Scott Kedersha Marriage

I still remember to this day when two eighth grade boys laughed and made fun of me in the boy’s locker room at Newtown Junior High. As an overweight kid, I was blessed with a little too much adipose tissue in my chest. The boys pointed at me and said I belonged in the women’s locker room because I sported a decent set of man boobs.

32 years later I still remember the words those boys said to me and the scar left behind by some immature, mean boys. The way they mocked me reminds me of the fact that words matter and can leave a scar, years or even decades down the road.

“Sticks and Stones may break my bones, but words will never hurt me” is nothing but a nasty lie.

The week this post goes live marks 11 years in full-time marriage ministry for me, working with couples at Watermark as we seek to prepare nearlyweds, establish newlyweds, and enrich and restore all marriages. Much of my time in marriage ministry centers on teaching couples good communication and conflict resolution skills.

Yet, I fall short more often than I like to admit. I get frustrated, yell, get angry, gossip, boast, lie, and much more. And one thing I’ve learned over 11 years is that I’m not alone. We ALL struggle when it comes to communication. In fact, in James 3:2, James writes, “For we all stumble in many ways. And if anyone does not stumble in what he says, he is a perfect man, able also to bridle his whole body.” In other words, every one of us struggles in the ways we communicate and resolve conflict.

In James 3:1-12, James writes about the power of the tongue and our words. Our words matter: what we say and how we say it matter, and we need to learn to be good stewards of our tongues and the words we speak. All throughout the book of James, the reader is reminded that we cannot separate our faith from our conduct, behaviors, and words. One of the marks of an authentic Christian faith is control of our speech.

Sam Allberry, in his commentary on the book of James (James For You), helps the reader see four things that characterize the tongue.

1. The tongue is POWERFUL (James 3:3-5a):

  • As a small bit controls a horse and a rudder directs a large ship, so the tongue, in spite of its small size, possesses great power.
  • I’m guilty of exaggerating my words and boasting at times. The tongue is capable of doing powerful things.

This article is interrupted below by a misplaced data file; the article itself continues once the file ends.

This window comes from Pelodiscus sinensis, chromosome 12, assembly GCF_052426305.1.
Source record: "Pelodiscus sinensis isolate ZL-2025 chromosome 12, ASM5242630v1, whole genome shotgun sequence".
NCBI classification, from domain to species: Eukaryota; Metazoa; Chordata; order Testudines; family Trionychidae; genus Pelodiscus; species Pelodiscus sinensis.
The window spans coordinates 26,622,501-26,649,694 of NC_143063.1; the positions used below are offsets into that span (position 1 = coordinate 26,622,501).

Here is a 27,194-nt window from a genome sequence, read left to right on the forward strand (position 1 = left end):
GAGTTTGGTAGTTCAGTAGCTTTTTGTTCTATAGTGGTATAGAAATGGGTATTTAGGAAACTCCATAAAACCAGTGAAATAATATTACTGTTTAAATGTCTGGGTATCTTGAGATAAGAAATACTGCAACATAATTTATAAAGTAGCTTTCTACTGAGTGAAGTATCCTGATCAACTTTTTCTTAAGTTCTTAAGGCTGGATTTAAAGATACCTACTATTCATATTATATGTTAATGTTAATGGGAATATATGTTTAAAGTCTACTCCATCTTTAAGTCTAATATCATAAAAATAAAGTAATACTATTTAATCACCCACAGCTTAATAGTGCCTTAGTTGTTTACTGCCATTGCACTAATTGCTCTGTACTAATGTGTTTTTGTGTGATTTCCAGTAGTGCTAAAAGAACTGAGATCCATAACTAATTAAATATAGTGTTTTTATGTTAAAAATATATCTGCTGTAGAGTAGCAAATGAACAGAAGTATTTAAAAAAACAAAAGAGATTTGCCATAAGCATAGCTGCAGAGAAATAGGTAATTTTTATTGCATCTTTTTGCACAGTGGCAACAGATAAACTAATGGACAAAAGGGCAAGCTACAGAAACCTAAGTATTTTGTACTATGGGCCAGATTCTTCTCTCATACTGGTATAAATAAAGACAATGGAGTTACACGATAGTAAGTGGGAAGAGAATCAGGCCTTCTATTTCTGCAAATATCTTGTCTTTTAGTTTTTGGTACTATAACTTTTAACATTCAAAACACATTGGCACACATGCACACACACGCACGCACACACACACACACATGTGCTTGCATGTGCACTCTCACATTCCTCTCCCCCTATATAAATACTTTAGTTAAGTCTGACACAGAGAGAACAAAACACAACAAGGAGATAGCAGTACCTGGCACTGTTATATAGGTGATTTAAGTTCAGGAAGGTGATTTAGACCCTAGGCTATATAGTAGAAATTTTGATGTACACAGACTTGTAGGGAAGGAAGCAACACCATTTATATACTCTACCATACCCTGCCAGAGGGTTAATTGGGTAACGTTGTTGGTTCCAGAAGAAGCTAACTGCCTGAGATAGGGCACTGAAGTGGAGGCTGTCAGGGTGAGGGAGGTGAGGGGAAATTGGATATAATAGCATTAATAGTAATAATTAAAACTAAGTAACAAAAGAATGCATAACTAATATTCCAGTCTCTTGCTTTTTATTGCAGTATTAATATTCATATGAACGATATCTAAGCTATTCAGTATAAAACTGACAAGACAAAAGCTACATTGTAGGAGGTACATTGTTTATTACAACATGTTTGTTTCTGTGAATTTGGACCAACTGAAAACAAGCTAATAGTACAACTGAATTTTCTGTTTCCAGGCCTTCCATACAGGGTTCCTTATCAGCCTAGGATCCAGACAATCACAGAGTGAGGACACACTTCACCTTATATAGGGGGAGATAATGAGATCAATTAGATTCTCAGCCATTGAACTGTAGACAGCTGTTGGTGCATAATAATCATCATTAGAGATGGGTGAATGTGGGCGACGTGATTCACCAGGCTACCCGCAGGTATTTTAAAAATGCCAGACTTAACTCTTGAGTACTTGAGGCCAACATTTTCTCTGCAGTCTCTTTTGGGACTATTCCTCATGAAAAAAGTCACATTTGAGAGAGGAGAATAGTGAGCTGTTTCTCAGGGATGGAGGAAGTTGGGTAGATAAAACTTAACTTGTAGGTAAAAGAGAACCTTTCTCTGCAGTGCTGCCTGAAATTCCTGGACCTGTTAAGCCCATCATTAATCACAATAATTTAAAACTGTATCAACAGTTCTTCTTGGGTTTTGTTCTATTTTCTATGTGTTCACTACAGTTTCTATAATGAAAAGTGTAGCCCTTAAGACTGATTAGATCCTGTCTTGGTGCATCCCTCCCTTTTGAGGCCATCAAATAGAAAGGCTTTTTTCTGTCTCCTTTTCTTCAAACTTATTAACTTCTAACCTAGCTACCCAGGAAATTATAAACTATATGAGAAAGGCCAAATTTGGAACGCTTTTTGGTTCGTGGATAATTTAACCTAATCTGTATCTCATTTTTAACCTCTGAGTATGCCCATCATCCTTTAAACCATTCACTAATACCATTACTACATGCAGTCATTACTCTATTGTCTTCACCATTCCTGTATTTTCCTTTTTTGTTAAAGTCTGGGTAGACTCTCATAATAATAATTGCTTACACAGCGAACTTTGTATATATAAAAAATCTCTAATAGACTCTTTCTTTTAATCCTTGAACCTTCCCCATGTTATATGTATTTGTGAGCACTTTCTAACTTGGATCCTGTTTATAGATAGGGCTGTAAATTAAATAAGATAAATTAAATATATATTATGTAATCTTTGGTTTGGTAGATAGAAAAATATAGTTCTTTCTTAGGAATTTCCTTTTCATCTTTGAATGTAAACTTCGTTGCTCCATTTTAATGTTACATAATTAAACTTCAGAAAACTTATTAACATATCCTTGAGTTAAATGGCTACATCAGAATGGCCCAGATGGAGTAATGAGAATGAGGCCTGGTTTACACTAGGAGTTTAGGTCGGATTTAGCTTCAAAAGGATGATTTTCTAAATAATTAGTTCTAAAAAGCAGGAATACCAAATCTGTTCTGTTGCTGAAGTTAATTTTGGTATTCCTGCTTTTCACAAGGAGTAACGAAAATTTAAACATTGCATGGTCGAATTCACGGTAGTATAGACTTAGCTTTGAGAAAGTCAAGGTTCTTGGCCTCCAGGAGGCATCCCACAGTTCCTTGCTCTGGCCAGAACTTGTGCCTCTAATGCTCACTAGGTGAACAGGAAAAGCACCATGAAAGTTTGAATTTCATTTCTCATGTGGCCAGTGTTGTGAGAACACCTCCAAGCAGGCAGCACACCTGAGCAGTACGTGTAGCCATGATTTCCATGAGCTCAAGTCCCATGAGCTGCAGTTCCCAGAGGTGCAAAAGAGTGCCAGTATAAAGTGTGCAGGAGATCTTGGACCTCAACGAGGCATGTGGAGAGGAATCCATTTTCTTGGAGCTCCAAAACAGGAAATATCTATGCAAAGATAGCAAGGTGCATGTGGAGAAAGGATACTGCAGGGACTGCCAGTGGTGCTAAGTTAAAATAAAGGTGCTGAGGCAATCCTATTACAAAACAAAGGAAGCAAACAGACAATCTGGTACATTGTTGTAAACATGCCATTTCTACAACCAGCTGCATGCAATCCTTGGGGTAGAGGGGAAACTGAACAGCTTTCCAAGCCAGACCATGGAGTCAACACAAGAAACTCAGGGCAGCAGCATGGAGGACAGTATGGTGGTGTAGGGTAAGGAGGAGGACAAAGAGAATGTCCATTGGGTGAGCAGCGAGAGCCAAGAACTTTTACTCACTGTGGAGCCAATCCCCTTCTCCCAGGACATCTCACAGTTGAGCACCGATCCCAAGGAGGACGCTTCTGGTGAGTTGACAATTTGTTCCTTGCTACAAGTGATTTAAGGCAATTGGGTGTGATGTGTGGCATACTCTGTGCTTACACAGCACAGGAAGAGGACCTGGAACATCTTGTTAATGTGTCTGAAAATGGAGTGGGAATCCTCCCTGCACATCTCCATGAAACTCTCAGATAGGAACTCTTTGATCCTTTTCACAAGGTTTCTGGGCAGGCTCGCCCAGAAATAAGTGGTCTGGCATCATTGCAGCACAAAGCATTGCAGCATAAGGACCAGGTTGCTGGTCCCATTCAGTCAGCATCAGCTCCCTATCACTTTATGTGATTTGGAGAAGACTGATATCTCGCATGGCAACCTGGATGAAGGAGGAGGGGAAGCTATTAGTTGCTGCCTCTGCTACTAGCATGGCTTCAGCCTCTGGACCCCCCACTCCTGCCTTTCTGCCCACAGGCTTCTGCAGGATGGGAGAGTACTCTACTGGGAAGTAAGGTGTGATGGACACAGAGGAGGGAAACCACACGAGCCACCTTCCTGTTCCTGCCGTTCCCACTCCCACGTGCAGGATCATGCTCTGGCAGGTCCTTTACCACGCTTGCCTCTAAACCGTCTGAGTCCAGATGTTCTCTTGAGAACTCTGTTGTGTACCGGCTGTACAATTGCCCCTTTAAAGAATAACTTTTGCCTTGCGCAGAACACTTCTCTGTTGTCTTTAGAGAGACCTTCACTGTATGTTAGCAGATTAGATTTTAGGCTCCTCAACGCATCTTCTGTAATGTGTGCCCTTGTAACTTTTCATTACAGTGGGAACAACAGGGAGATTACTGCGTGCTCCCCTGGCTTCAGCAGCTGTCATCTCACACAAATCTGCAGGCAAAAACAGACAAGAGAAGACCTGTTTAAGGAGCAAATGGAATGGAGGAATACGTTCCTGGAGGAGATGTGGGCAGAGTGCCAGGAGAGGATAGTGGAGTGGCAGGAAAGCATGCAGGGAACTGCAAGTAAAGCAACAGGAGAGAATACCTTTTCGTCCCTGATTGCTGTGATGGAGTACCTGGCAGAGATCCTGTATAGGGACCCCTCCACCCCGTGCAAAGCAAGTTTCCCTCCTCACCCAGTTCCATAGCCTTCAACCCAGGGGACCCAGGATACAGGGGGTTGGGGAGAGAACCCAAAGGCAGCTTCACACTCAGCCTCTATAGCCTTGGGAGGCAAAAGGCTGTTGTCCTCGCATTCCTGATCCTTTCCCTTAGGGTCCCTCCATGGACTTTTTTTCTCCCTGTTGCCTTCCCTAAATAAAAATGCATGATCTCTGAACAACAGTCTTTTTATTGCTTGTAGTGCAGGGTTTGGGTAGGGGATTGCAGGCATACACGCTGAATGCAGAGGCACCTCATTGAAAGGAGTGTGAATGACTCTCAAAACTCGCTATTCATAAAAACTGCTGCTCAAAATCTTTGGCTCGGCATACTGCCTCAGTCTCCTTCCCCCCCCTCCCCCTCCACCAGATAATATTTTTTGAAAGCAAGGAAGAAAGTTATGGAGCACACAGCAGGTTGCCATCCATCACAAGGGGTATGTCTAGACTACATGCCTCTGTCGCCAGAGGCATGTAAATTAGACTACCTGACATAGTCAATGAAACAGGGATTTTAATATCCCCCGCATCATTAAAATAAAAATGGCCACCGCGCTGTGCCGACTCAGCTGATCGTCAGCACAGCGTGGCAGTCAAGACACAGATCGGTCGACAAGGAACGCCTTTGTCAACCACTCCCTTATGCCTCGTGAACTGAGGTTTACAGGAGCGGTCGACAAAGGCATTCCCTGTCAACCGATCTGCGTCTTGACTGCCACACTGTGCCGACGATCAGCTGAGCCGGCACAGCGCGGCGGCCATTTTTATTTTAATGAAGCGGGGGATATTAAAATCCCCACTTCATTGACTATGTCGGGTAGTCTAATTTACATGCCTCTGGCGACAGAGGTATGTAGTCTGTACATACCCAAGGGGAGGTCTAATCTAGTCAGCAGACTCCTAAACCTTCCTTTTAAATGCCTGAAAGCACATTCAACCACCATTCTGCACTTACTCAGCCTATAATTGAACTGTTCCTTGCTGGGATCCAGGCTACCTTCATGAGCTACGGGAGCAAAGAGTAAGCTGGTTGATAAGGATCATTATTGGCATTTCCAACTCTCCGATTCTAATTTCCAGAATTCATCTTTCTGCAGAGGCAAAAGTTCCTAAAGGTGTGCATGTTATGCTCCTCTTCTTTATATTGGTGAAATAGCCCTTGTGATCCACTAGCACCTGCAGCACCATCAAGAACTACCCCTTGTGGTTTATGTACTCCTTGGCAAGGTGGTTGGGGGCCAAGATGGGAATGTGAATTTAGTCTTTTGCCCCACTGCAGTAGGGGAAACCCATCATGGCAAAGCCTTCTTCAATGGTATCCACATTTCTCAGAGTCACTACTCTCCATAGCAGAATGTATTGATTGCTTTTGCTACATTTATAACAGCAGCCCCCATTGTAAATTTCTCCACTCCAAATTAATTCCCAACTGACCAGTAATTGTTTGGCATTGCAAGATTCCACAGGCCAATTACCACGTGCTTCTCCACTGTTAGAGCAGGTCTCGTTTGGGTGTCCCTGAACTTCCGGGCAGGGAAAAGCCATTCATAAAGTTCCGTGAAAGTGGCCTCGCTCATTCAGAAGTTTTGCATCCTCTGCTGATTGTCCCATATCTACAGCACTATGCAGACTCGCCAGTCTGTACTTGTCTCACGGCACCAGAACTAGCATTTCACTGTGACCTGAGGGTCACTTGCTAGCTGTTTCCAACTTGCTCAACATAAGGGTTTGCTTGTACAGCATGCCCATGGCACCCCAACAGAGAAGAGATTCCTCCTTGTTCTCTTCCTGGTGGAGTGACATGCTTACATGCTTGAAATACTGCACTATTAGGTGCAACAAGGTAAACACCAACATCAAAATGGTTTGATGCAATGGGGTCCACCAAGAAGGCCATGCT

2. The tongue is DESTRUCTIVE (James 3:5b-6):

  • Like a small spark that can set a forest on fire, so the small tongue can destroy through the words it utters.
  • There are times when my words have cut down my children. As James says, sometimes we speak as though our tongue is controlled by Satan.
  • Proverbs 18:21 say “Death and life are in the power of the tongue, and those who love it will eat its fruits.”

3. The tongue is UNCONTROLLABLE (James 3:7-8):

  • Even though we have the ability to tame any animal, we cannot control the tongue. It is a restless evil, full of deadly poison.
  • Over and over we fail at our attempts to tame the tongue. Elephants perform at the circus and animals leap through fiery hoops. We can even get whales to do what we want them to do at Sea World. But, we cannot control or tame the tongue.

4. The tongue is REVEALING (James 3:9-12):

  • What comes out of the mouth is indicative of what’s inside of our heart. With the same tongue, we bless God and tear down others made in His likeness. In Luke 6:45, Jesus says, “…for out of the abundance of the heart his mouth speaks.”
  • What comes out of our mouths reveals what’s in our hearts.

How about you? Where do you most often struggle in your words and in the use of your tongue? In part two of this short series on the tongue and our words, I’ll share what we do with this powerful, destructive, uncontrollable, and revealing tongue.

Your Turn:

  • Do you struggle with your words and your tongue?
  • Which characteristic of the tongue most resonates with your struggles – powerful, destructive, uncontrollable, or revealing?